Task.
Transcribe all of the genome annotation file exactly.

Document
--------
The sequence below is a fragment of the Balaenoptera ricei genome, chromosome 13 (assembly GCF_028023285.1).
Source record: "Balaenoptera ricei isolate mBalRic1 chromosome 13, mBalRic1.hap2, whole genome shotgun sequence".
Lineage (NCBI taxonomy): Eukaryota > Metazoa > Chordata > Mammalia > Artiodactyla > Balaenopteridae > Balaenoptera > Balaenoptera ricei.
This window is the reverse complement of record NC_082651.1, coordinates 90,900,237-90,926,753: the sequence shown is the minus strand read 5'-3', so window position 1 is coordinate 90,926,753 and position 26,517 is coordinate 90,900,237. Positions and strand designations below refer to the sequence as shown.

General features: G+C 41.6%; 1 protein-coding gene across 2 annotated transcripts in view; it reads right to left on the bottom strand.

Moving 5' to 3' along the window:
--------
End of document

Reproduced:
The sequence below is a fragment of the Balaenoptera ricei genome, chromosome 13 (assembly GCF_028023285.1).
Source record: "Balaenoptera ricei isolate mBalRic1 chromosome 13, mBalRic1.hap2, whole genome shotgun sequence".
Lineage (NCBI taxonomy): Eukaryota > Metazoa > Chordata > Mammalia > Artiodactyla > Balaenopteridae > Balaenoptera > Balaenoptera ricei.
This window is the reverse complement of record NC_082651.1, coordinates 90,900,237-90,926,753: the sequence shown is the minus strand read 5'-3', so window position 1 is coordinate 90,926,753 and position 26,517 is coordinate 90,900,237. Positions and strand designations below refer to the sequence as shown.

General features: G+C 41.6%; 1 protein-coding gene across 2 annotated transcripts in view; it reads right to left on the bottom strand.

Moving 5' to 3' along the window: